I didn’t always love Keith Aldridge. Well, at least not how I loved him now. Not this all-powerful, all-consuming, all-I-can-think-about kind of love. Oh no. Up until that moment at L’Elefante, I didn’t even think I was capable of feeling those kinds of emotions for another human. I never understood why I felt this way because I have been surrounded by people who had experienced love my whole life. Even if it did take a while for them to get there.
Take my mother, Nadine, for example. Before I came along, she was a photographer for the magazine Global Artists, a job that gave her the opportunity to be in a different country every week. My mom was, and still is, ravishingly beautiful: pale skin, full lips, grey eyes and long dark-brown hair. Her beauty mixed with her frequently used passport equaled numerous love affairs with various artists. With every stamp in her passport came a new handsome man who fell for my mother the second she walked into the room with her camera around her slender neck. There was Diego, the abstract artist from Seville; Alain, the photographer from Paris who took black-and-white pictures of people throwing trash into the Seine; Okito, the Japanese performance artist from Tokyo who once lit his hair on fire; and Axel, an English painter who was working on a series of interpretations of Las Meninas that rivaled Picasso’s. There are more, of course, and some I imagine my mother will never tell me about. Keith and I usually were able to get some stories out of her after she’d had a few glasses of white wine. I told her that one of these days she should write a book on her escapades. She had looked at me from the floor pillow where she was sitting, barefoot and balancing her practically empty wine glass on her knee, and said simply, “Why would I want to give anyone the opportunity to rival my brilliance?”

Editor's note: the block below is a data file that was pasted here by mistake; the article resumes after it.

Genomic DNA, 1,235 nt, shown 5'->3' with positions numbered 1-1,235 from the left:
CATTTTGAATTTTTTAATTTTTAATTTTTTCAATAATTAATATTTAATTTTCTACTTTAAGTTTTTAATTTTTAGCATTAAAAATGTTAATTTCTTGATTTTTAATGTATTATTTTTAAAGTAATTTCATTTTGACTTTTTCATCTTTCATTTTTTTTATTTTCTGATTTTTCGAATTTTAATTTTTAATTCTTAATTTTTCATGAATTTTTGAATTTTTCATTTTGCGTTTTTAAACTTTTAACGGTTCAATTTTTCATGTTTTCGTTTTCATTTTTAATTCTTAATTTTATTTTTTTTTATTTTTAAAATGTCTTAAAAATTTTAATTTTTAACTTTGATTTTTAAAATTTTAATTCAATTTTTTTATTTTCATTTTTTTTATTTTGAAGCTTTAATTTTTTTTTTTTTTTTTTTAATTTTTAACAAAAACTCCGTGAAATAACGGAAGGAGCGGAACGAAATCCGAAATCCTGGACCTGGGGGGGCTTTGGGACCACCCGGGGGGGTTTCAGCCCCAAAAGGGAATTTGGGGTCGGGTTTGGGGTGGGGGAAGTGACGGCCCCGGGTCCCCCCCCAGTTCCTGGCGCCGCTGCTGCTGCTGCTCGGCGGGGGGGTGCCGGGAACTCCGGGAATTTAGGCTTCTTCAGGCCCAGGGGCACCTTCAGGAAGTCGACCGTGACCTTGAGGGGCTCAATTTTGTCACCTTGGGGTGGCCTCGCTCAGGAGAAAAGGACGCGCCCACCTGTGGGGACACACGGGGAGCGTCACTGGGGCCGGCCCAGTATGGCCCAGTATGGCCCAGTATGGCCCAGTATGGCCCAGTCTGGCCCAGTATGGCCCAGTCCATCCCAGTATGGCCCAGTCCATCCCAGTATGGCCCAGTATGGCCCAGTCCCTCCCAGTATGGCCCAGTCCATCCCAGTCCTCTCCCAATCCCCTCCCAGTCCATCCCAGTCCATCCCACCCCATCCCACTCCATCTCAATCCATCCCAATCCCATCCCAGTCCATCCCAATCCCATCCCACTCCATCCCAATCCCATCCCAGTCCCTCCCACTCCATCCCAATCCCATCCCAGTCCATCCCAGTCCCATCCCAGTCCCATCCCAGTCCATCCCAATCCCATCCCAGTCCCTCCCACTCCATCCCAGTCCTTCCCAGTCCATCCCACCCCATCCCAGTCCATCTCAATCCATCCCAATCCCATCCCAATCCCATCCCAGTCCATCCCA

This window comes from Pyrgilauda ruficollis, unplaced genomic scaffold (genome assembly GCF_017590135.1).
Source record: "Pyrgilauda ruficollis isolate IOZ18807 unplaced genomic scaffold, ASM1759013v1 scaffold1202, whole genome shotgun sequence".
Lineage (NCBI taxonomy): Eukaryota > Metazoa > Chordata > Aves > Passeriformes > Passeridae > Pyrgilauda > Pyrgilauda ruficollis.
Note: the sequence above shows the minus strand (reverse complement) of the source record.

But that was just my mother.
I was conceived somewhere between Dublin and Siena. Most people who grow up without knowing who their biological father is complain about feeling incomplete or out of touch with their true selves. They spend years on a therapist’s couch wondering who this man was and whether or not they were like him. It never bothered me. My mother had enough love to go around.
I traveled with my mother around the world, taking pictures of art and visiting far away lands. Even though most of those memories are fuzzy, they evoke an intense sense of happiness and freedom. I can still remember the spicy smell of India and how my first pink macaron in France tasted. I believe I was meant to be an artist since birth. I mean, come on, I was bread from two of them.
A few weeks after my 6th birthday, which we spent in Luxembourg, my mother decided I needed stability. I also needed to begin "real" school. So she took a job as a senior curator at the Museum of Fine Arts in Boston, and we settled into Massachusetts. It was only 6 months later that she met Stuart Roderick, a professor of the history of art and architecture at Harvard. A tall, white haired, ruggedly handsome academic, Stuart was immediately infatuated with my mother. They were married a year later. My mother became Nadine Roderick and I got my father figure.
It was around this time that I met my Keithy.